The lower courts have all found this third version invalid. Some judges have ruled that the ban exceeds Trump’s authority under the immigration statutes, in part because Congress prohibited denying immigrant visas on the basis of nationality, and the order does exactly that. Others have concluded that this ban, like its predecessors, violates the Establishment Clause. In essence, these judges have ruled, the president has erected a sign at the border reading “Muslims Keep Out,” and that cannot be squared with the government’s obligation to maintain strict neutrality regarding religion. No state or federal government official can target a particular religion for condemnation. Indeed, this Establishment Clause prohibition is so widely accepted that such cases rarely arise. When they do, as when the City of Hialeah, Florida, enacted an ordinance designed to prohibit only the religious practices of a Santeria sect, the courts have been firm in declaring the conduct unconstitutional.


But the Trump administration argues that the fact that the president is exercising immigration power in the interest of national security makes all the difference, and essentially requires the court to uphold what in any other setting it would roundly reject. The government offers three principal arguments in defense of the ban, all calling for extraordinary judicial deference. It first maintains that because the order concerns the discretionary power of the executive branch to issue or deny visas, the court cannot review it at all. But the Supreme Court has reviewed visa denials before when, as here, they affect the right of people in the US to be united with their family or friends: once, on behalf of economists who had invited a Marxist economist, Ernest Mandel, to a conference; and again, on behalf of a US citizen whose husband, a citizen of Afghanistan, was denied a visa on national security grounds. While the court ultimately upheld both visa denials, it did not hold, as the government now contends, that such decisions are entirely unreviewable.

The administration also asserts that even if the decision is technically reviewable, the court must disregard all of Trump’s admissions of unconstitutional purpose. It says the court should limit its review to the four corners of the order itself, and ignore the fact that Trump has repeatedly admitted that his intent is to target Muslims. But in Establishment Clause cases, the court has insisted that judges cannot “turn a blind eye to the context in which [the] policy arose.” The governing constitutional inquiry requires the court to assess whether a reasonable observer, aware of all the publicly available facts, would understand the government’s action as targeting a particular religion. Just as ordinary Muslims cannot ignore what the president has said, neither can a court. And in the immigration setting, the court has stated that it can look behind the formal visa denial if the challenger makes an evidentiary showing that the government’s asserted rationale is not “bona fide.” That showing is usually difficult to make, but—because of Trump’s repeated public boasts—it is easily made here.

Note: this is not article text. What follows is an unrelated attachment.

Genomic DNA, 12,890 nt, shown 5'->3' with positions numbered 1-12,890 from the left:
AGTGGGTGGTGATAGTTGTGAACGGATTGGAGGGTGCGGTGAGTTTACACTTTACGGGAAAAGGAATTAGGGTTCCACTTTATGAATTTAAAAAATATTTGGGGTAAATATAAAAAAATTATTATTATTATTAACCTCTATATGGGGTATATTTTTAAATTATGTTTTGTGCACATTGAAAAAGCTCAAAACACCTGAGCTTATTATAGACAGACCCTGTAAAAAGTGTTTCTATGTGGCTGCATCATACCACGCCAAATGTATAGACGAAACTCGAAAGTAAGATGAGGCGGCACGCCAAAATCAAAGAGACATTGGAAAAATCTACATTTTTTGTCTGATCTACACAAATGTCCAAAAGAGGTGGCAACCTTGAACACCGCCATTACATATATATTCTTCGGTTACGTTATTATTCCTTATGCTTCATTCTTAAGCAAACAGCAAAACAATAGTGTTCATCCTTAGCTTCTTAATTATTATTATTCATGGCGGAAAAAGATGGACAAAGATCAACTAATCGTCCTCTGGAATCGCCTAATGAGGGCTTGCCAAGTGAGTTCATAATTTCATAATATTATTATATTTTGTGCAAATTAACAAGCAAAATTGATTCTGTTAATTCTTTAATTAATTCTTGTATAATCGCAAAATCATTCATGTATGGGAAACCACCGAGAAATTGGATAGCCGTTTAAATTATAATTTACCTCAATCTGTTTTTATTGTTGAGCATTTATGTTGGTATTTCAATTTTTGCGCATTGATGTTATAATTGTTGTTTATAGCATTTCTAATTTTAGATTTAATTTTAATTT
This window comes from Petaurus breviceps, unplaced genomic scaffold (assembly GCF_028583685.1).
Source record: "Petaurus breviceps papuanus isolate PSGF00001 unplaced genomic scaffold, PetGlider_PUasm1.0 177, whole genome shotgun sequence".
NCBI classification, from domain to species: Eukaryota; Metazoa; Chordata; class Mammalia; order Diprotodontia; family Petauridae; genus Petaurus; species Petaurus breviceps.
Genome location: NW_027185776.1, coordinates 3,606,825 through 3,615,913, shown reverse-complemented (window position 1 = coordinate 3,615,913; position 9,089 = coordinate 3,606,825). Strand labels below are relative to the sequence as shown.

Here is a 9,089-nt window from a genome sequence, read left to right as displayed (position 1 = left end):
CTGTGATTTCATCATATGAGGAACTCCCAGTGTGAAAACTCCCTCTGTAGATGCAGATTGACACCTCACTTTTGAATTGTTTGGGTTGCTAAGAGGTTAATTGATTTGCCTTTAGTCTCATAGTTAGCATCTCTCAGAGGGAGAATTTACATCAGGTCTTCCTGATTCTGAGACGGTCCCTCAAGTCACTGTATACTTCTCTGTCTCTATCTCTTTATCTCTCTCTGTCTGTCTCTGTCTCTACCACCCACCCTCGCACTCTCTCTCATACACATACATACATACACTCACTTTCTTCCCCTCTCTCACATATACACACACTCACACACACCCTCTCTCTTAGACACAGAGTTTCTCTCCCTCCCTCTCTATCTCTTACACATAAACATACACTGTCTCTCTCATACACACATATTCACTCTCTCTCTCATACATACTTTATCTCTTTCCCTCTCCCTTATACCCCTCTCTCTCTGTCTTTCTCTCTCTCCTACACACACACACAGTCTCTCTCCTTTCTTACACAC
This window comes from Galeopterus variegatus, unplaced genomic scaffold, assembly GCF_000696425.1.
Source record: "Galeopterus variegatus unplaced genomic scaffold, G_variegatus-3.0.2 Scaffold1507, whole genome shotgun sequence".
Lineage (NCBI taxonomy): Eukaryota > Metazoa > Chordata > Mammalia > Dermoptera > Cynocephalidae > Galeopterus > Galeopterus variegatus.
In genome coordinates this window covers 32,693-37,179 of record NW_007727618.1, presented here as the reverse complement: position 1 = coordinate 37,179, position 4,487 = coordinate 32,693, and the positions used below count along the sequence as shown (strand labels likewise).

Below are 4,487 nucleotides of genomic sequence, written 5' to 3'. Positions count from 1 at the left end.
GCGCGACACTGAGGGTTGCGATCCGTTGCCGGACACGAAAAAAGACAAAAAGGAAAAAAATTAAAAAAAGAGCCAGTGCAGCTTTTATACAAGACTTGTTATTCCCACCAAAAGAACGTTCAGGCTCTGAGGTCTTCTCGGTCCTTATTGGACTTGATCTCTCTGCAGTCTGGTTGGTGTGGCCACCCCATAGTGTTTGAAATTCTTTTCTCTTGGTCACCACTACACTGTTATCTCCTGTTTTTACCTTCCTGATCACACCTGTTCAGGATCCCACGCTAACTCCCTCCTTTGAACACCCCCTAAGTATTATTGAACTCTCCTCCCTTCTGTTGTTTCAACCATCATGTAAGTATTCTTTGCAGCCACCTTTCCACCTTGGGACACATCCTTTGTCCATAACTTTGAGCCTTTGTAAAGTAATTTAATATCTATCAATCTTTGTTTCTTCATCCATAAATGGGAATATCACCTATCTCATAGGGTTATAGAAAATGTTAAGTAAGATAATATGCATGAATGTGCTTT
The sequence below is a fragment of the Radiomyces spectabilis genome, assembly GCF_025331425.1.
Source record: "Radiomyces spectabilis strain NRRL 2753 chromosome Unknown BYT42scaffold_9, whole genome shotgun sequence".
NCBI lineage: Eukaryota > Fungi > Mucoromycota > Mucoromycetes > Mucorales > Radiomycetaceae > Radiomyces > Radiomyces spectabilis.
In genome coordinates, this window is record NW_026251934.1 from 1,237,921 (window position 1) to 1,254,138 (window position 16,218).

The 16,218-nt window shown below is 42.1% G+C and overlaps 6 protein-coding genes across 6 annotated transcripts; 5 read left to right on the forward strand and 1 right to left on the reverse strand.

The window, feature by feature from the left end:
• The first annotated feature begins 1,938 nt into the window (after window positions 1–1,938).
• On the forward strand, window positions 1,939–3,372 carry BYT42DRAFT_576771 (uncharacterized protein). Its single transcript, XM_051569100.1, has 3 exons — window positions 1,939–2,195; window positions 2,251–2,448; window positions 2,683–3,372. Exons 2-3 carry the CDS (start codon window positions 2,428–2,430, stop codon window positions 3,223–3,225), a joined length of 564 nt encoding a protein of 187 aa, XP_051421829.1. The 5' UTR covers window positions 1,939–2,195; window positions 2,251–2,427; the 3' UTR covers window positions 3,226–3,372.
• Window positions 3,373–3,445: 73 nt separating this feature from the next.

Finally, the administration argues that even if the court considers Trump’s statements, the DHS review of the visa-vetting process that took place between the second and third versions of the ban effectively laundered any impermissible intent, because it involved many government officials other than the president. But President Trump made clear before the third ban was announced that he intended to reinstate the ban on entry by Muslims. The DHS reviewers, headed by an outspoken supporter of a Muslim ban, knew what their boss wanted. And the report produced by the visa-vetting review process itself remains undisclosed, so there is no way of knowing whether it has any independent legitimacy. It is not a coincidence that the review ultimately led to a ban on 150 million Muslims—and virtually no one else.

In short, the administration maintains that because the defendant is the president, and because the president has authority over immigration and national security, the courts should simply look the other way. But the administration has offered no good reason why either border control or national security should afford the president the authority to discriminate against a specific religion.

The court is expected to hand down its ruling by the end of June. But while the justices deliberate, they should reflect that, once before, the Supreme Court was asked to defer blindly, in the name of national security, to executive actions that were plainly unconstitutional. President Franklin Delano Roosevelt’s order to intern Japanese-American citizens and Japanese nationals during World War II on the basis of their ethnicity and race was as clear a violation of equal protection as the court had ever confronted. Yet, in Korematsu v. United States (1944), the court deferred to the president’s claim that because there was no way to identify the saboteurs and spies among the Japanese population, they all needed to be locked up. Today, that decision is seen as one of the most shameful in the Supreme Court’s history. The court would do well to learn from its past mistake.